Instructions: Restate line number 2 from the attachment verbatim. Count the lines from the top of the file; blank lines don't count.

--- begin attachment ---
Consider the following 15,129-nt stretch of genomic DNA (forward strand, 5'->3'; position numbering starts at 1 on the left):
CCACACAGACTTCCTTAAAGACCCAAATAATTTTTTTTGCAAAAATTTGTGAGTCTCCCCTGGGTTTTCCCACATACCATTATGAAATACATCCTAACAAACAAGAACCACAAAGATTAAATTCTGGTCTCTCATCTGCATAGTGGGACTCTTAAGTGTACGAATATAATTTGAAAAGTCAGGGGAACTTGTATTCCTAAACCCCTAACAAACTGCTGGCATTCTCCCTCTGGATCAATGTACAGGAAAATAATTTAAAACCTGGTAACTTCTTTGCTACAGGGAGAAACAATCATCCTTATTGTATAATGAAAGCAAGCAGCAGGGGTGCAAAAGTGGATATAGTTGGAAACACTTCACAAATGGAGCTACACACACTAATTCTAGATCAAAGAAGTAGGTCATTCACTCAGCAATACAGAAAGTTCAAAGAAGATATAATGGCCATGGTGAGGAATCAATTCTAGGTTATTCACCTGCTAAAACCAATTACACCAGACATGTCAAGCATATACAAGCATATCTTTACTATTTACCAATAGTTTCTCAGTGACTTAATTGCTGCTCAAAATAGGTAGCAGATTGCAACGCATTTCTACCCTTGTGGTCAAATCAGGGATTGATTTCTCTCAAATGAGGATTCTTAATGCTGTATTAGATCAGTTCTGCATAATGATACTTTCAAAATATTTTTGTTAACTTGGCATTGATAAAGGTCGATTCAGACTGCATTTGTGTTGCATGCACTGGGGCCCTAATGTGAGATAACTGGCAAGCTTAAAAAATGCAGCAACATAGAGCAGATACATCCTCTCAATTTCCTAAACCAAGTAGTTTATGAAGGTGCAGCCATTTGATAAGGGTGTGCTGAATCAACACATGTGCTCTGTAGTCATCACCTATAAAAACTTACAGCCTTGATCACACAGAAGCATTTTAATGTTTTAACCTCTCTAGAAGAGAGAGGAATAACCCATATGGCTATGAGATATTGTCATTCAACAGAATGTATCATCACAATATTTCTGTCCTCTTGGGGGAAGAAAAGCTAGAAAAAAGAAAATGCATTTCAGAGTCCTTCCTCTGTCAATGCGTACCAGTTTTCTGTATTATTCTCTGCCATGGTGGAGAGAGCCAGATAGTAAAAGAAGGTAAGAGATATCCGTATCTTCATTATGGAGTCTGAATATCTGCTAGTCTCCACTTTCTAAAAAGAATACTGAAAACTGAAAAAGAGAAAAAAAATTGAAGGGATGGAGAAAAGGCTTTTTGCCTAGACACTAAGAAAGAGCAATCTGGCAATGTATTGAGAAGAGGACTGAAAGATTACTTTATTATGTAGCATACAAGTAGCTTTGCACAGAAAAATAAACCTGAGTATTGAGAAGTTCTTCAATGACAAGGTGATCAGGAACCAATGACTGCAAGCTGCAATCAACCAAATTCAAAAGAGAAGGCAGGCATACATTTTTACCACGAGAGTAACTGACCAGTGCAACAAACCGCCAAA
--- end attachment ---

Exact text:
CCACACAGACTTCCTTAAAGACCCAAATAATTTTTTTTGCAAAAATTTGTGAGTCTCCCCTGGGTTTTCCCACATACCATTATGAAATACATCCTAACAAACAAGAACCACAAAGATTAAATTCTGGTCTCTCATCTGCATAGTGGGACTCTTAAGTGTACGAATATAATTTGAAAAGTCAGGGGAACTTGTATTCCTAAACCCCTAACAAACTGCTGGCATTCTCCCTCTGGATCAATGTACAGGAAAATAATTTAAAACCTGGTAACTTCTTTGCTACAGGGAGAAACAATCATCCTTATTGTATAATGAAAGCAAGCAGCAGGGGTGCAAAAGTGGATATAGTTGGAAACACTTCACAAATGGAGCTACACACACTAATTCTAGATCAAAGAAGTAGGTCATTCACTCAGCAATACAGAAAGTTCAAAGAAGATATAATGGCCATGGTGAGGAATCAATTCTAGGTTATTCACCTGCTAAAACCAATTACACCAGACATGTCAAGCATATACAAGCATATCTTTACTATTTACCAATAGTTTCTCAGTGACTTAATTGCTGCTCAAAATAGGTAGCAGATTGCAACGCATTTCTACCCTTGTGGTCAAATCAGGGATTGATTTCTCTCAAATGAGGATTCTTAATGCTGTATTAGATCAGTTCTGCATAATGATACTTTCAAAATATTTTTGTTAACTTGGCATTGATAAAGGTCGATTCAGACTGCATTTGTGTTGCATGCACTGGGGCCCTAATGTGAGATAACTGGCAAGCTTAAAAAATGCAGCAACATAGAGCAGATACATCCTCTCAATTTCCTAAACCAAGTAGTTTATGAAGGTGCAGCCATTTGATAAGGGTGTGCTGAATCAACACATGTGCTCTGTAGTCATCACCTATAAAAACTTACAGCCTTGATCACACAGAAGCATTTTAATGTTTTAACCTCTCTAGAAGAGAGAGGAATAACCCATATGGCTATGAGATATTGTCATTCAACAGAATGTATCATCACAATATTTCTGTCCTCTTGGGGGAAGAAAAGCTAGAAAAAAGAAAATGCATTTCAGAGTCCTTCCTCTGTCAATGCGTACCAGTTTTCTGTATTATTCTCTGCCATGGTGGAGAGAGCCAGATAGTAAAAGAAGGTAAGAGATATCCGTATCTTCATTATGGAGTCTGAATATCTGCTAGTCTCCACTTTCTAAAAAGAATACTGAAAACTGAAAAAGAGAAAAAAAATTGAAGGGATGGAGAAAAGGCTTTTTGCCTAGACACTAAGAAAGAGCAATCTGGCAATGTATTGAGAAGAGGACTGAAAGATTACTTTATTATGTAGCATACAAGTAGCTTTGCACAGAAAAATAAACCTGAGTATTGAGAAGTTCTTCAATGACAAGGTGATCAGGAACCAATGACTGCAAGCTGCAATCAACCAAATTCAAAAGAGAAGGCAGGCATACATTTTTACCACGAGAGTAACTGACCAGTGCAACAAACCGCCAAA